Thus Dr. Drury makes a strong case against Straussian politics on the grounds that it is dishonest and dangerous. Unfortunately, instead of developing this argument through discussions of the practical and the philosophical problems of political cynicism, she merely assumes the reader will agree with her chastened liberal assertions, then wields them against seemingly everyone on the American right.

Dr. Drury constructs a picture of a vast right-wing conspiracy determined to undo the secularizing work of several centuries of liberal political thought and activism. Most American conservatives have not even heard of the rather obscure teacher of political philosophy Leo Strauss. But Dr. Drury sees Strauss’ influence everywhere. She counts among his co-conspirators everyone from his true followers among neoconservative intellectuals, to former Christian Coalition head Ralph Reed, to the libertarian Barry Goldwater, who used some rhetoric supplied by the Straussian Harry Jaffa but clearly was no philosopher.

It should be pointed out, however, that part of Dr. Drury’s argument is that Straussians have duped large numbers of politicians into supporting their cause out of sincere faith in the religious and political ideals Straussians believe to be merely useful fictions. She attempts, early on, to make Strauss’ followers appear politically powerful. Dr. Drury can point to only Clarence Thomas and William J. Bennett as truly influential public figures imbued with Straussian ideas. But she includes everyone from Newt Gingrich to the Michigan militia as part of the Straussian conspiracy. Apparently, Straussians are so persuasive as to have captured the Republican party, the religious right, and even the fringe groups that find themselves almost wholly alienated from contemporary American institutions and practices.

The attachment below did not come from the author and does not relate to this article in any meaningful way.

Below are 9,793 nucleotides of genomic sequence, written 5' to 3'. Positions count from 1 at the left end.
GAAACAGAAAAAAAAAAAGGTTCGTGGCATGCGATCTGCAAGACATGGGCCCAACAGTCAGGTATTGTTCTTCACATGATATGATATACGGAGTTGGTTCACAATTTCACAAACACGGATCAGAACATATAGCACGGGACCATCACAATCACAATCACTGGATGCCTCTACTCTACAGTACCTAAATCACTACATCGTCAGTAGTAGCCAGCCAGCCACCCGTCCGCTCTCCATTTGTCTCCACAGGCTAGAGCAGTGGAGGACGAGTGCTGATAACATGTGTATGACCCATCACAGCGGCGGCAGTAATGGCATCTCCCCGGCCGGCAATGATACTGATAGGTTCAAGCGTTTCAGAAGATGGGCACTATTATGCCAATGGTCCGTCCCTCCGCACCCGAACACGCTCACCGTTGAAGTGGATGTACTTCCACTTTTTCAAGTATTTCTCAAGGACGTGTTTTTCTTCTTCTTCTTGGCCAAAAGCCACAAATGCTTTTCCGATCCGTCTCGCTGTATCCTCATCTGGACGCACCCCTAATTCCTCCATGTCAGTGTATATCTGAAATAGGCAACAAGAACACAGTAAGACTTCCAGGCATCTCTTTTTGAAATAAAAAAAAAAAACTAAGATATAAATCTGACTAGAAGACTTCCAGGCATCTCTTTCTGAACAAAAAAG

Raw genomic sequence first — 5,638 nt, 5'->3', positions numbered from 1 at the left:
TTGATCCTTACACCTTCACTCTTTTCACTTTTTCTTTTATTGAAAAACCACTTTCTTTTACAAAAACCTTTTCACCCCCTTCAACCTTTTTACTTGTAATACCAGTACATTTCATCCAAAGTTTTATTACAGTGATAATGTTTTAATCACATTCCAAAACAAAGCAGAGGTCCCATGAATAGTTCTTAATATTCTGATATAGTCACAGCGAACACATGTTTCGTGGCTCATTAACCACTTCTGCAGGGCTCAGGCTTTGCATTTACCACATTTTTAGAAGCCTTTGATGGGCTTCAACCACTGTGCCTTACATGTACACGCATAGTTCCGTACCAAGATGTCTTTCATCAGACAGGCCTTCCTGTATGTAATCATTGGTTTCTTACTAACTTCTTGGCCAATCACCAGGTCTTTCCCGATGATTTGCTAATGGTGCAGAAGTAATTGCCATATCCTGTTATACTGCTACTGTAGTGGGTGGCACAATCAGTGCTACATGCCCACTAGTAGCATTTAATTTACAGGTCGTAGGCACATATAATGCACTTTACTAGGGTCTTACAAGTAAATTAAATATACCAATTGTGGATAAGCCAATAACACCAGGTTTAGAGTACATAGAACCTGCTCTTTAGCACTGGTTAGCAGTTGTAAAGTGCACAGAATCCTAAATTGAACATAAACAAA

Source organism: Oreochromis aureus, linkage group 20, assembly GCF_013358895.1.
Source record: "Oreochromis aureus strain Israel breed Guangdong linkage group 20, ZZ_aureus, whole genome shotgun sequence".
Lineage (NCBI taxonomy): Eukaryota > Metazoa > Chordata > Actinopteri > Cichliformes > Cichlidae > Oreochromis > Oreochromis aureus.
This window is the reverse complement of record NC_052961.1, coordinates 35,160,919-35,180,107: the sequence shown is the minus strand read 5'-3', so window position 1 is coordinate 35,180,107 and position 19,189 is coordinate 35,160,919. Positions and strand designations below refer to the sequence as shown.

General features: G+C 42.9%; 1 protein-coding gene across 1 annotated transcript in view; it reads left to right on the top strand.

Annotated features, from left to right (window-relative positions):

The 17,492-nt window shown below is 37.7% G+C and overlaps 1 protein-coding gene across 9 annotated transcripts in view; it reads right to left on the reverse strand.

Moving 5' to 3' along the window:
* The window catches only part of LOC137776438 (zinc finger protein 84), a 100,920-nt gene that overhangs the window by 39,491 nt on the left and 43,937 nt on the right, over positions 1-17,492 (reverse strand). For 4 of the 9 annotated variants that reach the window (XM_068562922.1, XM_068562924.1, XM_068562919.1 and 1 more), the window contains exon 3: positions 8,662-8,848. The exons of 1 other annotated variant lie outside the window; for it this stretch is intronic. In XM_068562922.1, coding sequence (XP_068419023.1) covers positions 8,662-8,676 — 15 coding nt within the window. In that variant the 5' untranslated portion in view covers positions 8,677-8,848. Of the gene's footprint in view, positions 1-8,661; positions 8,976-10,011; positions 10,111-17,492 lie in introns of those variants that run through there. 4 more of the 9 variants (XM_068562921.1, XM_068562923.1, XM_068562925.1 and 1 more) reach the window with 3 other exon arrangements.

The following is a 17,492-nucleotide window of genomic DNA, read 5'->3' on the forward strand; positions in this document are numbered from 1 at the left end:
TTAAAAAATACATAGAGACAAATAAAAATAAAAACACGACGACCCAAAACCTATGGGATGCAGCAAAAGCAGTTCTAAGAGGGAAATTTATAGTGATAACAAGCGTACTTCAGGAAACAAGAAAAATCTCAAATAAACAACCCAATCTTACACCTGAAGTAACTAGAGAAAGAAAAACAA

One significant reason for Dr. Drury’s asserting Straussians’ power is her disdain for traditional, religious conservatives. Dr. Drury is aware of the central difference between traditional and Straussian conservatism. Whereas traditionalists believe that the wisdom of the ages is a great inheritance, reflecting historical prudence and religious truth, Straussian neoconservatives believe tradition, like religion, is without substantive foundation. Straussians believe great philosopher-statesmen create religions and traditions in order to keep the masses in line.

After noting this clear distinction, Dr. Drury proceeds to side with Straussian neoconservatives, congratulating Harry Jaffa for proving “the truth of John Stuart Mill’s claim that [traditional] conservatism is the stupid party. When conservatives speak of a ‘better guide than reason,’ they are referring to the superstitions and prejudices of the past, no matter how unjust and decrepit.” M.E. Bradford, Russell Kirk, and other traditional conservatives are beneath serious discussion for Dr. Drury. They are mere reactionaries, defending slavery and all other bad products of historical circumstance in their vain effort to turn back the clock to a time before the dawn of reason and freedom. Unlike Straussian neoconservatives, they are neither intelligent nor powerful enough to pose a real threat to liberalism.